Lava flows, lava domes and lahars.
There are two common types of lava flows, known in Hawaiian terms as:
- Aa - clinkery, rough-textured, higher-velocity flows.
- Pahoehoe - less viscous, smooth-textured, lower-velocity flows.
Silica-rich magmas produce block-lava flows (whose surfaces consist of dense solidified blocks the size of televisions to small houses) and obsidian flows (which contain large masses of glassy, crystal-poor rocks.)
Most lava flows travel less than 10 km, but fluid pahoehoe flows can reach lengths of 50 km or more. In 2002 for example, fluid lavas from Nyiragongo volcano in the Democratic Republic of Congo flowed through the business district of the city of Goma.
The Global Volcanism Project has some amazing pictures of lava flows
Lava flows obviously cover whatever gets in their path. The methane gas, produced as lava buries vegetation, can migrate in subsurface voids and explode when heated.
These are formed when viscous magma (silica-rich dacitic-to-rhyolitic compositions) piles up around a volcanic vent. Silicon promotes rigidity in magmas because it has a +4 charge and forms multiple bonds with other elements.
Domes are steep-sided and can reach a few hundred meters high. They can form at the summit of a volcano, on its flanks, or as independent volcanic centres.
Domes can form during single eruptive episodes or by periodic lava extrusion- which happened during the 1980-1986 eruption of Mount St. Helens.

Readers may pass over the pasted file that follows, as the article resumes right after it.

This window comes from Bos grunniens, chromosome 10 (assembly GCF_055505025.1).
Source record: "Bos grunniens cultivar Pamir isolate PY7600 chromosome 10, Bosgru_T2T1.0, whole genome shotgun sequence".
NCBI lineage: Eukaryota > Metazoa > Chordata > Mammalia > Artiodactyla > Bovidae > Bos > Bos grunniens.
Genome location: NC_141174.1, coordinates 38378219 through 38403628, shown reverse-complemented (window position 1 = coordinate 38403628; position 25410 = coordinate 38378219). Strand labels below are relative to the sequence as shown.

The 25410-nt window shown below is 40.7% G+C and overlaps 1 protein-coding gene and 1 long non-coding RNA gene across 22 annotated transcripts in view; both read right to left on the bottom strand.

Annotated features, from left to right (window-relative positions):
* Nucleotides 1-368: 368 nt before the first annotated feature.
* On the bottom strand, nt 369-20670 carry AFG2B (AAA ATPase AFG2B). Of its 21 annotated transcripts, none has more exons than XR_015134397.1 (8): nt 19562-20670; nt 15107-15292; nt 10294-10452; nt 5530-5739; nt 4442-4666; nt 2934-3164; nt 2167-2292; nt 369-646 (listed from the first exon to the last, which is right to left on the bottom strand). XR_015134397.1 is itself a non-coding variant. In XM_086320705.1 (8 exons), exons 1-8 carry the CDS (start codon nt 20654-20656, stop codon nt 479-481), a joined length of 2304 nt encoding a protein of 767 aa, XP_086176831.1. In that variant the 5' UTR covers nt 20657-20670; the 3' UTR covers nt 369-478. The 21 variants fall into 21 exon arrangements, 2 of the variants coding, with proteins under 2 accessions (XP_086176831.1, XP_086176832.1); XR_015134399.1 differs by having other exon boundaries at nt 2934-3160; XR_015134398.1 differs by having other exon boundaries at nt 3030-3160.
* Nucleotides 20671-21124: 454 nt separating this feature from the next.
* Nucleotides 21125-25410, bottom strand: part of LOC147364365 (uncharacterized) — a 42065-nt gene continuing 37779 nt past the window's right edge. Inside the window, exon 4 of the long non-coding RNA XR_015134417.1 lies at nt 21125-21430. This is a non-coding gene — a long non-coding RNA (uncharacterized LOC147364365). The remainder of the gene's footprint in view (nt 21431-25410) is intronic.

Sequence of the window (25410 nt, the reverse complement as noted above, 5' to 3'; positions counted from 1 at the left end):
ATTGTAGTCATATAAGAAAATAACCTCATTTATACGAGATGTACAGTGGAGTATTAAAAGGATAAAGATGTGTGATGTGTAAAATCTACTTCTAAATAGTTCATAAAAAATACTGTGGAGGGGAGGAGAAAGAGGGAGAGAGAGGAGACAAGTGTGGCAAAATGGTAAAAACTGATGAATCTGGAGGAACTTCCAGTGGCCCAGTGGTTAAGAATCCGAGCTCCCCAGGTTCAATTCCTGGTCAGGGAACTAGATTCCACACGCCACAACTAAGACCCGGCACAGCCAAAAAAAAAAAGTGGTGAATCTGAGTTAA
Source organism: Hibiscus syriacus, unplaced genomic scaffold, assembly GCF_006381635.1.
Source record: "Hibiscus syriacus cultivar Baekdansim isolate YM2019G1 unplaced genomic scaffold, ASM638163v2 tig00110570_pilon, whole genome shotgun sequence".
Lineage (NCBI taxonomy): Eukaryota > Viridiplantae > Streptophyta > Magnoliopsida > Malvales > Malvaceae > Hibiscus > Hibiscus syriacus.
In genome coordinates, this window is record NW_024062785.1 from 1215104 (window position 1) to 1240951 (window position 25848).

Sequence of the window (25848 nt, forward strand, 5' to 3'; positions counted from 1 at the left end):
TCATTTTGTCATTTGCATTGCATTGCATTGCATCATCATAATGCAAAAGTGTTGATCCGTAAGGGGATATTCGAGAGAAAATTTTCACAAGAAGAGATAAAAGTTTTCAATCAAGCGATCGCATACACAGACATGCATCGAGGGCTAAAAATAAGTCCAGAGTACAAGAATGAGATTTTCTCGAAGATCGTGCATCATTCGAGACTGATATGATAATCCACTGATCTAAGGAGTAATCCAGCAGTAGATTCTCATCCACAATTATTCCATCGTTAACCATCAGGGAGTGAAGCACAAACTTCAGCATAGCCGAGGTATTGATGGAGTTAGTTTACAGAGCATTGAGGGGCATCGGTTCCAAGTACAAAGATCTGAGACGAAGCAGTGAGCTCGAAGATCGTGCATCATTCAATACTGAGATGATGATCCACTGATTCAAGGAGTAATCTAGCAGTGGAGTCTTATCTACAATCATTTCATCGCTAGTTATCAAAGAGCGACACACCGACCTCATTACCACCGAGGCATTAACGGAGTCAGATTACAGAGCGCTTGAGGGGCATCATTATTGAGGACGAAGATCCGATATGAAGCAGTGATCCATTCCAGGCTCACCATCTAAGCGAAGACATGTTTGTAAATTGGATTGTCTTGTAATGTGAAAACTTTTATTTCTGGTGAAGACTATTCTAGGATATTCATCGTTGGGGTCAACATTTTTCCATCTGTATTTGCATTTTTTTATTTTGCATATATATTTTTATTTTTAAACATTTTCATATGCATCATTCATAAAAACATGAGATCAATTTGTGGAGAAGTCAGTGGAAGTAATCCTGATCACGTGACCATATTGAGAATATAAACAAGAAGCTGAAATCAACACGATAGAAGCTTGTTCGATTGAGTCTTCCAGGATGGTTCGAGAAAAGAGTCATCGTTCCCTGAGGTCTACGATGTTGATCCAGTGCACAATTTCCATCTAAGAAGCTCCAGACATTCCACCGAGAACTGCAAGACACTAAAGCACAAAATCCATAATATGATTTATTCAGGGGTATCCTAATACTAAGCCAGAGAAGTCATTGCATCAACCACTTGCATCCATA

A dome collapse can produce pyroclastic flows and debris avalanches.
Lahar is an Indonesian term for a volcanic mudflow. These lethal mixtures of water and tephra have the consistency of wet concrete, yet flow at speeds similar to fast-moving streams of water.
Lahars carry debris ranging in size from ash to lapilli, to boulders more than 10 meters in diameter and can reach temperatures of up to 100 degrees Centigrade, the boiling temperature of water.
The Global Volcanism Project has some fasinating photos of lahars (volacanic mudflows).
When lava erupts beneath a glacier or flows over snow and ice, meltwater from the ice and snow can result in far-reaching lahars. If lava enters a body of water or water enters a lava tube, the water may boil violently and cause an explosive shower of molten spatter over a wide area.